Generally, most models (absent the Inspire and other similarly sized models which are HUGE) themselves are small enough to fit into the overhead storage, BUT because they should be put into a bag that protects them, that would make the whole thing a lot larger, possibly too large to fit into the overhead storage. For example: The Phantom 4 Pro.
Try to get a case for your drone that’s both good enough to protect it and small enough to be put into the overhead storage if need be. As I recommended, check with your airline to see if there’s enough space.
Note: I am uncertain about weight limits that are allowed, but most of the mainstream models should be fine. Check with the airline JUST in case.
5) Your model’s lipo batteries absolutely must be brought as a carry on, no exceptions.
If there is one major rule you NEED to abide by, it’s that the batteries which run your model must…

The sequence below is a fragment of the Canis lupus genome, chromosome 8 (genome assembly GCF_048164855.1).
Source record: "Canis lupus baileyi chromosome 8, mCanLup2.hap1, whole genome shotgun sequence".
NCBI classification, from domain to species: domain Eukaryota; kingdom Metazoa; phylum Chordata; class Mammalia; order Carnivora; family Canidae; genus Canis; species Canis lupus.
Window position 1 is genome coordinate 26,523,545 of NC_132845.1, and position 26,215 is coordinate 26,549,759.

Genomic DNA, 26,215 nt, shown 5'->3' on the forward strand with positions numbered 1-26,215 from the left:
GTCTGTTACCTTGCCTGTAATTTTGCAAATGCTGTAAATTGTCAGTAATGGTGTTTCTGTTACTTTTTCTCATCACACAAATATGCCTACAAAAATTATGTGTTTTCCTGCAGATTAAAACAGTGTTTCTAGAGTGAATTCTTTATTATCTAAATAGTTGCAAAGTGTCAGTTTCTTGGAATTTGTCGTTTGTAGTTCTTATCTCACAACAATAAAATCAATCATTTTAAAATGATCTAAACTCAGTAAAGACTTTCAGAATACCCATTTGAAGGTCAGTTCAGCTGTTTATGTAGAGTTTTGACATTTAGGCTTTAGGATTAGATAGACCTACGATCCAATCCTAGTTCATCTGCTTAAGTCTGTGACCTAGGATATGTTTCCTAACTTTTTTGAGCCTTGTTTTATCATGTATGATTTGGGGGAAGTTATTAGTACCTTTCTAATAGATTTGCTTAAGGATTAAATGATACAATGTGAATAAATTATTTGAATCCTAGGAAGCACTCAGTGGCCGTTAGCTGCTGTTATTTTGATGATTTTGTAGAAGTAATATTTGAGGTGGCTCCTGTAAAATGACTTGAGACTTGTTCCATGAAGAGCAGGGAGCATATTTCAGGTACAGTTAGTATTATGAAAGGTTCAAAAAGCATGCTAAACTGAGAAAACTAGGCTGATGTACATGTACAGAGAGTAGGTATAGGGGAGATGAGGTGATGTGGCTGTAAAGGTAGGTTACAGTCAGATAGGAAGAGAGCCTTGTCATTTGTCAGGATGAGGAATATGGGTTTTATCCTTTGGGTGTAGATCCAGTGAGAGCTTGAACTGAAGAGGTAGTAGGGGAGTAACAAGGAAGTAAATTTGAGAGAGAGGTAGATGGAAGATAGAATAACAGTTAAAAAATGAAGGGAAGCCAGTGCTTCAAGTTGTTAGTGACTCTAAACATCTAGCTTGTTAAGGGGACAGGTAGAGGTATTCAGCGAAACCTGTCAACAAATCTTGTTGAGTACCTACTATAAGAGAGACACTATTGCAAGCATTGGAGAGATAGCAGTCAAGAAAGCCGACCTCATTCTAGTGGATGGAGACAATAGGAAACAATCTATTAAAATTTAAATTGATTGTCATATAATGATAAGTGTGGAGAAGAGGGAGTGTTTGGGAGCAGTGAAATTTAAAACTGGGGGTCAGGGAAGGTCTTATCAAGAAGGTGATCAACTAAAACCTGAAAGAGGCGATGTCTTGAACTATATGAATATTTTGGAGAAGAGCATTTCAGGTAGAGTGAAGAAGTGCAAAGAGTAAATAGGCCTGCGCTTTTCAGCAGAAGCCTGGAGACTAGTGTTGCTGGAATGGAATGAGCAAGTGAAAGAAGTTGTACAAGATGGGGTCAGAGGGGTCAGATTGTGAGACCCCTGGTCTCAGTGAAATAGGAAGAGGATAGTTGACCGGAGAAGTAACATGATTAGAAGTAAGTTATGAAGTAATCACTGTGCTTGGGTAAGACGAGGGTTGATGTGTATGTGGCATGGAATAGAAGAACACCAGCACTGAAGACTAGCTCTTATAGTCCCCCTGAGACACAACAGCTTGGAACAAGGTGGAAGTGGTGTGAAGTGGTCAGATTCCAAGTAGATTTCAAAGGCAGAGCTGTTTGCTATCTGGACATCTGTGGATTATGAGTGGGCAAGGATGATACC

- Be taken with you on board. You cannot check them with your bag (the drone model yes, the batteries, no).
- You MUST discharge them to as much as possible. Under 30% or more.
That latter rule is just as important. Never bring a FULLY charged or 40% or above charged battery on board. The thing that makes this rule SO important is that lipo batteries are VERY susceptible to cabin pressure.
This means that if they are charged enough, stored in the actual baggage area of the plane and the cabin pressure drops quickly enough for whatever reason, they can explode.
This is why they need to be brought as a carry on, because the cabin pressure there is stable.
People, it’s a flight we’re talking about here, where everyone’s safety is on the line, so do NOT play around with this.
Discharge the battery at ALL costs. Otherwise, you will not be let on the plane.
6) To further improve safety even more…
Take the battery OUT of the model and whatever batteries you are bringing (that should ALL be discharged as much as possible) and put them in a special lipo bag like this (right).
This ensures that even if on the off chance something happens and they act up, the lipo bag seals anything that will happen, meaning the flight will be even safer.
7) Check with the country you’re going to so that they do not seize your model. Big point!